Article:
Imagine you are one of the first people to take a walk over a frozen lake. You tentatively put one foot forward. You tentatively shift your wait. You tentatively put your other foot forward. You tentatively slip, fall, and break half the bones on your left side. Your first thought, naturally, is "Hmm... I wonder how I could I have made that exponentially more dangerous and painful?" "Oh yes," you realize, "by strapping knives to my feet!"
That was how ice-skating came into being.
I mention this because recently I had the pleasure of rediscovering my talent for the sport. (I use "rediscover" in the same sense that you might use it to describe finding a long lost housepet from several years ago as the principal cause of your backed up plumbing.)
Anyway, after carefully counting all my fingers (an act to be repeated in the case of any wipeouts) I stepped onto the ice.
The great thing about ice skates is that they etch their own guide into the ice as you move. This virtually guarantees that you will not fall over until you gain enough speed to mortally wound yourself, something which usually takes at least three seconds. In the meantime, you can take advantage of your sturdily planted feet to do a lot of wobbling and flailing. In fact, it was my excited discovery to learn that when you take a goofy looking guy in ice skates moving at extreme speed and add 360 degrees of wobbly-flailing, you can generate a nice Moses and the Red Sea effect, only with frightened screaming adolescents instead of salt water.
My Herculean dedication to the cause of Staying-Upright-and-Retaining-Periphereal-Digits was soon thwarted, however, once I undertook to learn how to skate backwards. Skating on one foot was easy (so easy, in fact, that several concerned persons asked if I was alright or if I was doing it on purpose) but skating backwards was quite contrary to my previously developed skating technique, which consisted of perpetually falling forward and trying to catch myself. The problem with doing that in reverse is that it is very difficult psychologically to get your body to fall backward.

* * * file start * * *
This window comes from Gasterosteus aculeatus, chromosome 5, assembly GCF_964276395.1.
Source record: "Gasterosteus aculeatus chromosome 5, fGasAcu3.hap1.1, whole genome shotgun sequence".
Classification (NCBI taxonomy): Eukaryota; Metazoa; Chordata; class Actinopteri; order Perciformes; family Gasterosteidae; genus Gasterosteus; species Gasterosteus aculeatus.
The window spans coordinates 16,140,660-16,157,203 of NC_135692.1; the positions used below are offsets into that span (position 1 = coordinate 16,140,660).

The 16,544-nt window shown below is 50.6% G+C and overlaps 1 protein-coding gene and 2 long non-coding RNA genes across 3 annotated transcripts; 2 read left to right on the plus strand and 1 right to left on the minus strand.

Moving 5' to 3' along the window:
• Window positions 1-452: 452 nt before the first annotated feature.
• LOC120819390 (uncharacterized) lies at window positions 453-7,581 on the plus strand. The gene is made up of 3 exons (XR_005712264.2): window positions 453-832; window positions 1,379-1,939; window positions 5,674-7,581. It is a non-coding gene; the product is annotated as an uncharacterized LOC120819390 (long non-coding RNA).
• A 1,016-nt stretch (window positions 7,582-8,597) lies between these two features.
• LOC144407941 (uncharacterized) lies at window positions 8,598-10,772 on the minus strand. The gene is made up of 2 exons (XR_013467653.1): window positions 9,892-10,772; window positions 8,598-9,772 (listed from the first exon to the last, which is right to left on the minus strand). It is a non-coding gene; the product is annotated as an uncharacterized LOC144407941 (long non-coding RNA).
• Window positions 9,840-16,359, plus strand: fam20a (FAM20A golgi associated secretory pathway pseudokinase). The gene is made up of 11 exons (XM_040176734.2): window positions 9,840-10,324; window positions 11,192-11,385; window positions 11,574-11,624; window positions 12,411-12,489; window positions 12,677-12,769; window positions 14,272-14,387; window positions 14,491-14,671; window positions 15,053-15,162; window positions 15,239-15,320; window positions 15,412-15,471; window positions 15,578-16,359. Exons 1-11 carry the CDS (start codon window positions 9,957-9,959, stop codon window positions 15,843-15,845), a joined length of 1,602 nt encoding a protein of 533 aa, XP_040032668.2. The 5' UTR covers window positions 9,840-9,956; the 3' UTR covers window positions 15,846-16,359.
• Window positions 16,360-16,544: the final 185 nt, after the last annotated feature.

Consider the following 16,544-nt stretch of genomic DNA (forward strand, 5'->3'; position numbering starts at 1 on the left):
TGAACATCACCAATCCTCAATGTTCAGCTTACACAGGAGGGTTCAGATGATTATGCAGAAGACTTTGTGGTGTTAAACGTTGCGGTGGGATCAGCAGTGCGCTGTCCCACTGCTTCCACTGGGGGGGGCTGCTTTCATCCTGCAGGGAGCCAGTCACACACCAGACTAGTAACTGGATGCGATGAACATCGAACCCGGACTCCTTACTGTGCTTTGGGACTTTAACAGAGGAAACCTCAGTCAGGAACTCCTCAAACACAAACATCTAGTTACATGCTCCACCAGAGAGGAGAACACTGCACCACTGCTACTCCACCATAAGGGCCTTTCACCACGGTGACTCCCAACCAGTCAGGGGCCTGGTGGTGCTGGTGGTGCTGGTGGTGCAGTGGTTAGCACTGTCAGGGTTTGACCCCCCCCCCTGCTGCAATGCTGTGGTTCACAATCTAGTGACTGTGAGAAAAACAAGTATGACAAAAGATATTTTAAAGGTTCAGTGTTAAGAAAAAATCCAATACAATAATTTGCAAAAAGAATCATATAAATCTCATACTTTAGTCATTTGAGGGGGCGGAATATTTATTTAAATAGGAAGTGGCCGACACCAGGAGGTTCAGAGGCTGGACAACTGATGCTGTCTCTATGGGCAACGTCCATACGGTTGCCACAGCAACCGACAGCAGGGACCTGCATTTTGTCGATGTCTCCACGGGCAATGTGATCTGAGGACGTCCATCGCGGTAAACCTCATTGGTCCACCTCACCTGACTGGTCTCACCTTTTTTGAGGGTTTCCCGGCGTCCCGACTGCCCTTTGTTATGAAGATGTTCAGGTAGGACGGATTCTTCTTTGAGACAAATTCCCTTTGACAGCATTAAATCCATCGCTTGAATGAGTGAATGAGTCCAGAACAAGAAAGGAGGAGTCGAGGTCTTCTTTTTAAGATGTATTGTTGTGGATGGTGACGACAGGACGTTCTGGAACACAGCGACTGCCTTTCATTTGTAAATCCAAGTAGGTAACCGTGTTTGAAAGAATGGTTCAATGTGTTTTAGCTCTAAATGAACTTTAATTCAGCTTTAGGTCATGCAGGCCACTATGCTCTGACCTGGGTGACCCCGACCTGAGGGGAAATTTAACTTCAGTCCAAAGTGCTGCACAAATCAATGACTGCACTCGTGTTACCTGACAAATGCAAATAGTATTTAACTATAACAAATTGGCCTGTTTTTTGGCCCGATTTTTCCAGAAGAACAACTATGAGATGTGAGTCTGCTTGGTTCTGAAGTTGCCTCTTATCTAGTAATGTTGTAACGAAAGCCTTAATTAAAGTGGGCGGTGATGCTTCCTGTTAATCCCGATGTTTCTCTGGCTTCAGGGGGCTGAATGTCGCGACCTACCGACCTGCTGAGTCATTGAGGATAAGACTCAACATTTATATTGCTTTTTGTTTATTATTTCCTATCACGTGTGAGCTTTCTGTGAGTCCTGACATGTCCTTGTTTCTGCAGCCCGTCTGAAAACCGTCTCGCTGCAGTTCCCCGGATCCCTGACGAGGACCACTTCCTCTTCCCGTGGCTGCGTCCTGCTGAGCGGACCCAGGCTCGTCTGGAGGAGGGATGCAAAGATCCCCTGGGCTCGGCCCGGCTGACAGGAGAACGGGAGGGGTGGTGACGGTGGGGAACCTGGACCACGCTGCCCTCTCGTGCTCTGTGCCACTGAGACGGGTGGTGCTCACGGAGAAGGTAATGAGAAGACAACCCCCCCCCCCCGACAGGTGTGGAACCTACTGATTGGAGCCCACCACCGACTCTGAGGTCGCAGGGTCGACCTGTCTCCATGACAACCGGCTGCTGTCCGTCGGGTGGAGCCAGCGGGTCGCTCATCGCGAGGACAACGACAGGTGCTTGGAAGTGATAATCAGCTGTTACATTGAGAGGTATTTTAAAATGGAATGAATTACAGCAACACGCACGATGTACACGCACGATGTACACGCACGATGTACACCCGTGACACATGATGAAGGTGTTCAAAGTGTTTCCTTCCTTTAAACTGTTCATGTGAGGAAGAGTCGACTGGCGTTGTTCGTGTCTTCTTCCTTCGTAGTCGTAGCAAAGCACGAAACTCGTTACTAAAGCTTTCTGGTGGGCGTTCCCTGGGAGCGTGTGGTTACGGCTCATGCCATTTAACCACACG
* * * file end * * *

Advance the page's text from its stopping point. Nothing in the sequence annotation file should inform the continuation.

The first attempt to do so resulted in a brief altercation between my arm and my arm socket during which precipitated in their separation, followed by a much welcomed but painful reunion.
I never quite mastered the technique, despite the pity of an elderly gentlemen with a few insights into the matter, though I myself would attribute my unsuccess in the end to having too much fatigue in the relevant muscles. I also never became proficient in (intentional) stops. On that note, one of my first suggestions to the others of my coterie upon noticing a group of students from a rival high school was that we should check them, a suggestion which to my dismay no one else was willing to offer their approval for. My suggestion, of course, was not borne of rivalry so much as a very practical recognition that that would have been an altogether more comfortable method of depriving my mass of velocity.
What was most vexing about the whole experience was that the ice rink employed several mutant four-year-olds to do all sorts of spins and ballet moves in order to put things in perspective for the rest of us. Most embarrassing, really.
I take great comfort in the fact that I probably could have at least bested them in a fist fight.
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